The National Immigration Agency (NIA) announced late on Saturday that restrictions on Chinese business visitors would be eased, with the duration of stay extended to one month from 14 days. NIA Deputy Director-General Ho Jung-chun (何榮村) said the relaxation was part of amended regulations governing visits by Chinese business executives and professionals promulgated by the Ministry of the Interior the previous day. Ho said Chinese citizens made about 80,000 business visits to Taiwan last year. Previous regulations stipulated that local companies with an annual turnover of less than NT$30 million (US$917,400) were eligible to host a maximum of 15 Chinese business visitors annually. Under the new regulations, that number was raised to 45. The number of Chinese business visitors that local businesses with annual turnover of NT$30 million or more can host each year has been raised to 200 from the initial 50.
Two new A(H1N1) cases
The Central Epidemics Command Centers (CECC) announced two imported A(H1N1) cases yesterday, bringing the total number of cases in Taiwan to 19. “Case 18” was a 32-year-old Taiwanese female who had returned to Taiwan following a trip to Australia. Her husband was also listed as a possible swine flu case and quarantined. He displayed symptoms of the illness, CECC spokesman Shih Wen-yi (施文儀) said. “The rest of the tour group — 13 people altogether — as well as 29 passengers who shared a flight with “Case 18” and sat in close proximity to her, were asked to monitor their health and report to the Centers for Disease Control if they developed flu-like symptoms,” he said. “Case 19” was a 15-year-old boy of US nationality who arrived in Taiwan from Utah with his mother after transits in Los Angeles and Tokyo, Shih said. As the boy’s mother displayed symptoms of the flu, she was quarantined and listed as a suspected case, Shih said, adding that six people who came in close contact with the boy were asked to stay home and monitor their health.
Group wants free vaccines
The government should consider including many vaccines needed by children in the national health insurance plan as many parents with young children find vaccine shots expensive, the Taiwan Immunization Vision and Strategy (TIVS) alliance said. Citing a poll conducted last month, TIVS secretary-general Lee Bing-ying (李秉穎) said that while 67.7 percent of respondents said that as a result of the economic downturn they were more reluctant to bring their children to clinics for vaccine shots, 92.9 percent of parents nevertheless paid for the service. “While [parents] worry about money, they still pay to ensure their loved ones are protected,” Lee said.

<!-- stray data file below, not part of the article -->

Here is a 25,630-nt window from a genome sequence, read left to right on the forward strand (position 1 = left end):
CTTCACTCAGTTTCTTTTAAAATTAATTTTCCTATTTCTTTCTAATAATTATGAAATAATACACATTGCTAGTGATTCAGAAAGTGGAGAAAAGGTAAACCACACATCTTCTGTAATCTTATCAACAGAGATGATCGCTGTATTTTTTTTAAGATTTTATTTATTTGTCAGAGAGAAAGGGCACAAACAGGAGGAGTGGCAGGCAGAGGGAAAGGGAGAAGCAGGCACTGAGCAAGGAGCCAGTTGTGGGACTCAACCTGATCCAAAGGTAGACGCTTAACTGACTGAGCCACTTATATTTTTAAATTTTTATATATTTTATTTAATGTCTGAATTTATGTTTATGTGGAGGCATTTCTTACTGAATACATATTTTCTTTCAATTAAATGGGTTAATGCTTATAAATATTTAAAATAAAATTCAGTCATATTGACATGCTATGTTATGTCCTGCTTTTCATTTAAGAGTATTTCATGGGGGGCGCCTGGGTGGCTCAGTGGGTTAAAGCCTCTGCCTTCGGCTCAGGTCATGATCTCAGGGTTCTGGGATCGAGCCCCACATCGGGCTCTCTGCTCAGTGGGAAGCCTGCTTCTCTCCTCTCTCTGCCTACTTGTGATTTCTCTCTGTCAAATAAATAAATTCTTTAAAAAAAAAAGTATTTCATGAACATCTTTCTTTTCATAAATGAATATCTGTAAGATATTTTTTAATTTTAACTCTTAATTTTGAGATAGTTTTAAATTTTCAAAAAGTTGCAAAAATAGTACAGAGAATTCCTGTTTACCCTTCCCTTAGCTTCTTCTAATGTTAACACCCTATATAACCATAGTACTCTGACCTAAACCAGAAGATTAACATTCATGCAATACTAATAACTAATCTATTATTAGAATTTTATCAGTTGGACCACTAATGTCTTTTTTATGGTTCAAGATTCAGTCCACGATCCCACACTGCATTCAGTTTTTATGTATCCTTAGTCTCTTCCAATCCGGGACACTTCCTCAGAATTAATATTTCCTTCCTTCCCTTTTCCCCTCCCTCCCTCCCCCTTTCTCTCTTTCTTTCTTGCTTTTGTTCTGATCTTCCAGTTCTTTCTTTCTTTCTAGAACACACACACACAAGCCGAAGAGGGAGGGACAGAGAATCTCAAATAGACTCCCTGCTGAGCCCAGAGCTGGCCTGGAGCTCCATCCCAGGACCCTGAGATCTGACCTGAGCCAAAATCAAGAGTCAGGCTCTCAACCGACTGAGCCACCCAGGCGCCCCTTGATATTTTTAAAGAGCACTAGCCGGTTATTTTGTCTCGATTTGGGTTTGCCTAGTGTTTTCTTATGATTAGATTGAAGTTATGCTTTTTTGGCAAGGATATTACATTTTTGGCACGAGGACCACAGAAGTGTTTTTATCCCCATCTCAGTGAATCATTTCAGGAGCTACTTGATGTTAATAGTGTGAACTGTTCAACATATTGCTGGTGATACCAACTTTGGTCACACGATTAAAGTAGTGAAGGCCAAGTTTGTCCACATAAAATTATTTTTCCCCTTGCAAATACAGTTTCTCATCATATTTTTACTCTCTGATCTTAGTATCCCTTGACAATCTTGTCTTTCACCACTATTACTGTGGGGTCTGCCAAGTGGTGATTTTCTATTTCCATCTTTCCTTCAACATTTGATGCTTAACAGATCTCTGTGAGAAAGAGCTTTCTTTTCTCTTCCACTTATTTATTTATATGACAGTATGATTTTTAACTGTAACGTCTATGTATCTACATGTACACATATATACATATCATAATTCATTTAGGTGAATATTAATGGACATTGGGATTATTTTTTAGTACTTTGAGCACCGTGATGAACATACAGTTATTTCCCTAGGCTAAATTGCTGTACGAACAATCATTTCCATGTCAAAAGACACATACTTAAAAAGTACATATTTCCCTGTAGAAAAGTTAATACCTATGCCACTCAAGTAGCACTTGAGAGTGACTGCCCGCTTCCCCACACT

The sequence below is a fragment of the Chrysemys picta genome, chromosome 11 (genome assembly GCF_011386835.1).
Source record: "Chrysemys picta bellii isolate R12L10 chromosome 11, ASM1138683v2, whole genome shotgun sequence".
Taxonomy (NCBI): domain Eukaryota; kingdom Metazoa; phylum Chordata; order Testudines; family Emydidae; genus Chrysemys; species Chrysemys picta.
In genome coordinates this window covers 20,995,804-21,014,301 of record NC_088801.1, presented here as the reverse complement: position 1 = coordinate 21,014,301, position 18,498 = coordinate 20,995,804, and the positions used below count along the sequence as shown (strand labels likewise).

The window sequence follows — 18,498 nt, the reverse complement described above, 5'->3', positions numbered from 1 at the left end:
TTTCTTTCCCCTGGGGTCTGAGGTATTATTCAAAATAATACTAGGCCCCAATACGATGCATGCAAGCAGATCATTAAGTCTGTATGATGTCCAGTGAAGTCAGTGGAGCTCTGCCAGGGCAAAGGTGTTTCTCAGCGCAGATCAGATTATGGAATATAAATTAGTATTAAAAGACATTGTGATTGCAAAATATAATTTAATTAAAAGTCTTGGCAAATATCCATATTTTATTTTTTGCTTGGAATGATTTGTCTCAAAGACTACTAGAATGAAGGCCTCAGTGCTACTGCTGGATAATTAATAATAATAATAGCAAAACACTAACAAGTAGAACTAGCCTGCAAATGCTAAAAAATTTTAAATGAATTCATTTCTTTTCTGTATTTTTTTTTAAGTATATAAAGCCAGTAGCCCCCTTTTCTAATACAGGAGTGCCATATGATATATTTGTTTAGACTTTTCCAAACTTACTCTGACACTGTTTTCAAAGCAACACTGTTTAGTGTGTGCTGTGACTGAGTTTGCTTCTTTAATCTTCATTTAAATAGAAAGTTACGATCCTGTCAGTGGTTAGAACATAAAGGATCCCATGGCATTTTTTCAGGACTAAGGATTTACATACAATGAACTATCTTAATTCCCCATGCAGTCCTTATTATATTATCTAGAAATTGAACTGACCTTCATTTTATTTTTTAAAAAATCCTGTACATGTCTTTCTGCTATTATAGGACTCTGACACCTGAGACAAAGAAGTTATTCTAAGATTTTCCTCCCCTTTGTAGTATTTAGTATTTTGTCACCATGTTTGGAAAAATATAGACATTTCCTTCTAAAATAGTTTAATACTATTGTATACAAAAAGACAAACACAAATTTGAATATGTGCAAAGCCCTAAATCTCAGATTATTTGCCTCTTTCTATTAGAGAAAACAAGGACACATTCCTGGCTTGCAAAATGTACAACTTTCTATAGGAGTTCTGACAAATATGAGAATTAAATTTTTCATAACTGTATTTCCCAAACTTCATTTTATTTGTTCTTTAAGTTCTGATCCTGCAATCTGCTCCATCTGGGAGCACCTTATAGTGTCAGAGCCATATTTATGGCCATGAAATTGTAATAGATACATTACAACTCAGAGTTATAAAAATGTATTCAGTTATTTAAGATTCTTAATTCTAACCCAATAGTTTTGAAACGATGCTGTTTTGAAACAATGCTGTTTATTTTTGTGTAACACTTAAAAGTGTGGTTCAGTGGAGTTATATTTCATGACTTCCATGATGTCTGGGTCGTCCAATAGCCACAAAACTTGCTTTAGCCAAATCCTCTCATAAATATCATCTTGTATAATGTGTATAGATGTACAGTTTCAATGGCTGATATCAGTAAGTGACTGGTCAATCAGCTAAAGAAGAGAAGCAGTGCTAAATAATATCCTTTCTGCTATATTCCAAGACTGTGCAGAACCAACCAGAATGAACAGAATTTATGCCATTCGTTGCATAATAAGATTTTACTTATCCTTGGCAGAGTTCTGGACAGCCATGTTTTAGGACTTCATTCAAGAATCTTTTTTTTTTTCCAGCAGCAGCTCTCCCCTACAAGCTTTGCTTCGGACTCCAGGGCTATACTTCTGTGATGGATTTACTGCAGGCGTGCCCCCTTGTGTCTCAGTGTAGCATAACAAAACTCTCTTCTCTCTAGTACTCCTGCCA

Taipei targets graffiti
Taipei City will crack down on graffiti on public property and redouble efforts to keep the city clean. Individuals found to have arbitrarily defaced public property will face fines of up to NT$6,000, Department of Environmental Protection officials said yesterday. The city made the decision after workers had trouble cleaning graffiti done with certain types of markers or spray paint and had to spend considerable sums of money to get it off walls and other venues. The government advised graffiti enthusiasts to practice art at designated areas.
Taiwan might be China’s next target after it has “walled off” Hong Kong from the rest of the world with its new national security legislation, Academia Sinica Institute of Sociology fellow Wu Jieh-min (吳介民) said on Thursday. At a seminar organized by the Economic Democracy Union, the Taiwan Association for Human Rights, the Hong Kong Outlanders and the Judicial Reform Foundation, Wu said that the legislation is simultaneously a fig leaf concealing Beijing’s autocratic rule in Hong Kong and a figurative “Berlin Wall,” denying democratic countries access to Hong Kong. Wu said it is evident that Taiwan would be China’s next target. The
The Fancy Frontier manga and anime expo held in Taipei over the weekend has sparked controversy, after a participant allegedly contravened the Act on Offenses Against Sexual Morality (妨害風化罪) by publicly exposing her private parts during a photo shoot. The two-day event opened at the Expo Dome at the Taipei Expo Park on Saturday, attracting numerous comic and anime creators, cosplayers, photographers and fans. Allegedly, a female cosplayer who was not wearing any underwear lifted up her skirt and revealed her private parts at an outdoor photography area near the venue. Event organizers said yesterday that to prevent indecent exposure, they have since
YOUNGEST PATIENT: Cases of botulism have been only sporadically reported over the past few years, with two in 2015, six in 2016 and none in the past three years The Centers for Disease Control (CDC) yesterday reported the nation’s first case of infant botulism this year, a four-month-old boy in northern Taiwan, as well as five new cases of Japanese encephalitis confirmed last week. The boy was introduced to homemade solid food in the middle of last month, but began to experience constipation and loss of appetite on June 23, CDC Epidemic Intelligence Center Deputy Director Guo Hung-wei (郭宏偉) said, adding that he was taken to the hospital when he developed a fever and shortness of breath on June 25. In the hospital, the boy also experienced a rapid heartbeat, limb
The National Taiwan Museum’s Railway Department Park in Taipei is to open to the public today. The park in Datong District (大同) near the North Gate (北門, Beimen) is one of the museum’s four branches. During the Japanese colonial era, the site housed the railway department of the Office of the Governor-General of Taiwan’s Bureau of Transportation. After World War II, it served as the headquarters for the Taiwan Railways Administration (TRA) for several decades. In 2007, it was listed as a national monument under the Cultural Heritage Preservation Act (文化資產保存法). At an opening ceremony yesterday, Minister of Transportation and Communications Lin Chia-lung